“We went out yesterday, and I noticed that the sales were even better now than they were at Thanksgiving,” said Betzold Monday while shopping at an upscale mall in Indianapolis. Betzold, who said the sluggish economy prompted her and her husband to be more frugal this year, noted that she saved about $25 on a Kindle Fire she found at Best Buy.

Spending by consumers accounts for 70 percent of overall economic activity, so the eight-week period encompassed by the SpendingPulse data is seen as a critical time not just for retailers but for manufacturers, wholesalers and companies at every other point along the supply chain.

The SpendingPulse data include sales by retailers in key holiday spending categories such as electronics, clothing, jewelry, luxury goods, furniture and other home goods between Oct. 28 and Dec. 24. They include sales across all payment methods, including cards, cash and checks.

It’s the first major snapshot of retail sales during the holiday season through Christmas Eve. A clearer picture will emerge next week as retailers like Macy’s and Target report revenue from stores open for at least a year. That sales measure is widely watched in the retail industry because it excludes revenue from stores that recently opened or closed, which can be volatile.

Despite the weak numbers out Tuesday, retailers still have some time to make up lost ground. The final week of December accounts for about 15 percent of the month’s sales, said Michael McNamara, vice president for research and analysis at MasterCard Advisors SpendingPulse. As stores offer steeper discounts to clear some of their unsold inventory, they may be able to soften some of the grim results reflected in Tuesday’s data.

Still, this season’s weak sales could have repercussions for 2013, he said. Retailers will make fewer orders to restock their shelves, and discounts will hurt their profitability. Wholesalers, in turn, will buy fewer goods, and orders to factories for consumer goods will likely drop in the coming months.

In the run-up to Christmas, analysts blamed the weather and worries about the “fiscal cliff” for putting a damper on shopping. Superstorm Sandy battered the Northeast and mid-Atlantic states in late October. Many in the New York region were left without power, and people farther inland were buried under feet of snow. According to McNamara, the Northeast and mid-Atlantic account for 24 percent of U.S. retail sales.

Buying picked up in the second half of November as retailers offered more discounts and shoppers waylaid by the storm finally made it into malls, he said.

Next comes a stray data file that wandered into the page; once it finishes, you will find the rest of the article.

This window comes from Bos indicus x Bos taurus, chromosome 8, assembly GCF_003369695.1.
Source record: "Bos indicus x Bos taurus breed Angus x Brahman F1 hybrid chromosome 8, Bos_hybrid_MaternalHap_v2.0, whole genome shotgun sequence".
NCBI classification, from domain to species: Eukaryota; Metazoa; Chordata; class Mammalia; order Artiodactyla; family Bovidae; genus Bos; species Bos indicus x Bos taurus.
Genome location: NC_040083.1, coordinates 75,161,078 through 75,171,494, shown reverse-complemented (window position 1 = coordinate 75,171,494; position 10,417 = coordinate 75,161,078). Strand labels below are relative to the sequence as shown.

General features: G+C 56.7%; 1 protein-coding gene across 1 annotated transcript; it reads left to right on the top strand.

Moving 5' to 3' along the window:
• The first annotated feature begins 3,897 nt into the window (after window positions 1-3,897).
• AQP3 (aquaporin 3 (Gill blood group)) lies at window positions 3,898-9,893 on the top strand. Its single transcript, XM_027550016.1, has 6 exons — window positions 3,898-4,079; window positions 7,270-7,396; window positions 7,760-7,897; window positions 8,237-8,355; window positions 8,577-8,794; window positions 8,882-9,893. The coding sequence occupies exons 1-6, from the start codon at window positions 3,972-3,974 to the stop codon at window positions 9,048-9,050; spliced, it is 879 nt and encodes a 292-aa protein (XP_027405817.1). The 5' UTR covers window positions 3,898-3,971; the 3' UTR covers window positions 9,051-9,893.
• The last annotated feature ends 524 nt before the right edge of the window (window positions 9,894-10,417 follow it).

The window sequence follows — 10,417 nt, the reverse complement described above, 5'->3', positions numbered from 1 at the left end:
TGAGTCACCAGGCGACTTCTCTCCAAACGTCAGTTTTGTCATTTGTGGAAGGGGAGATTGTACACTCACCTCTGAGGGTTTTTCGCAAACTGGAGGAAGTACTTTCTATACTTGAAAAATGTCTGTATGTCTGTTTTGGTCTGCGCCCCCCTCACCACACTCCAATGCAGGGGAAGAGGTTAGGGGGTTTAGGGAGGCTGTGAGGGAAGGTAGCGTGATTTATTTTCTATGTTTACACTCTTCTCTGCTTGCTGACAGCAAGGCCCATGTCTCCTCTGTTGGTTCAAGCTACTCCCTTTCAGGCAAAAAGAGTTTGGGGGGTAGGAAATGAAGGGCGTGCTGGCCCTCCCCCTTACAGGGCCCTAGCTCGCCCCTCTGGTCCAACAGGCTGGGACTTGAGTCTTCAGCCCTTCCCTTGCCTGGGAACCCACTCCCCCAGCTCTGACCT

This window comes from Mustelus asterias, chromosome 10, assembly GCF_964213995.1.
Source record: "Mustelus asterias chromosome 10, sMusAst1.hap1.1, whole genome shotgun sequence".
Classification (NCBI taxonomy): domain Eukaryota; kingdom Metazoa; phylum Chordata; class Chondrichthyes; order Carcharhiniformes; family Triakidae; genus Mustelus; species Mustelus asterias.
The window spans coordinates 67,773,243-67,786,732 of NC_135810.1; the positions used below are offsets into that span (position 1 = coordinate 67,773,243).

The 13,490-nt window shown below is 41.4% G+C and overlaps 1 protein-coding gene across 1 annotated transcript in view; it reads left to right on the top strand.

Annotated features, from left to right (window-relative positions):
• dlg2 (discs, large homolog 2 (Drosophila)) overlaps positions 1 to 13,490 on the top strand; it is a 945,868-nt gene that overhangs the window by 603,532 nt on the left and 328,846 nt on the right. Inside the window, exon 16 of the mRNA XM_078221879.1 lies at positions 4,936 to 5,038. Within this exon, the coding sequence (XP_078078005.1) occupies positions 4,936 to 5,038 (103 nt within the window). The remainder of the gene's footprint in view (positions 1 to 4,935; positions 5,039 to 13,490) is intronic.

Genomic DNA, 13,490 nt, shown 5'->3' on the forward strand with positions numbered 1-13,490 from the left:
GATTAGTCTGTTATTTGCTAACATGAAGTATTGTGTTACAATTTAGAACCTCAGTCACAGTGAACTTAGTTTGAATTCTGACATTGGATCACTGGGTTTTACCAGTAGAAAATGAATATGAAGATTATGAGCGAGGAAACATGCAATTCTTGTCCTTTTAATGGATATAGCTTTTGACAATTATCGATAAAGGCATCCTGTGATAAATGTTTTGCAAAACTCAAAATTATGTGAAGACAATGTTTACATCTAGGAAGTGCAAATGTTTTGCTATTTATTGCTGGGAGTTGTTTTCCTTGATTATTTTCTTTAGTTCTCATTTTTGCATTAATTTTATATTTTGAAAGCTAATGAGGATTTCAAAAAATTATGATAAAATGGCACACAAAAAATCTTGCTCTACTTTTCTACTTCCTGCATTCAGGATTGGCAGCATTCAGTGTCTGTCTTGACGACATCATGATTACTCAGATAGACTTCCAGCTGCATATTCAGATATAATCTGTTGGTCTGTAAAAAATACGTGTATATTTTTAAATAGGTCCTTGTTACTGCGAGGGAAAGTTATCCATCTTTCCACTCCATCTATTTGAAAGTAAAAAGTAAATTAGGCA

But as the weather calmed, the threat of the “fiscal cliff” picked up. In December, lawmakers remained unable to reach a deal that would prevent tax increases and government spending cuts set to take effect at the beginning of 2013. If the cuts and tax hikes kick in and stay in place for months, many economists expect the nation could fall back into recession.

The news media discussed this possibility more intensely as December wore on, making Americans increasingly aware of the economic troubles they might face if Washington is unable to resolve the impasse. Sales never fully recovered, Cohen said.

The results were weakest in areas affected by Sandy and a more recent winter storm in the Midwest. Sales declined by 3.9 percent in the mid-Atlantic and 1.4 percent in the Northeast compared with last year. They rose 0.9 percent in the north central part of the country.

The West and South posted gains of between 2 percent and 3 percent, still weaker than the 3 percent to 4 percent increases expected by many retail analysts.

Online sales, typically a bright spot, grew only 8.4 percent from Oct. 28 through Saturday, according to SpendingPulse. That’s a dramatic slowdown from the online sales growth of 15 to 17 percent seen in the prior 18-month period, according to the data service.

Online sales did enjoy a modest boost after the recent snowstorm that hit the Midwest, McNamara said. Online sales make up about 10 percent of total holiday business.

Source AP

Can We Trust The Chinese? History Says No.

One of the downsides of outsourcing manufacturing to China is that you’re a day’s trip away or more from your home USA base just to see what’s going on in the boardroom. The other yet bigger downside is that you’re handing your technology to a country known for stealing intellectual property.

The PC industry has been through this before. It was only a decade ago that US firms such as Gateway, Compaq, and Hewlett-Packard were dominant players in PCs, now they’ve since been replaced by Chinese firms Lenovo and Asus. These competitors now dominating the industry were built from outsourcing to China since we gave them the knowledge and technology on a silver platter to knock-off.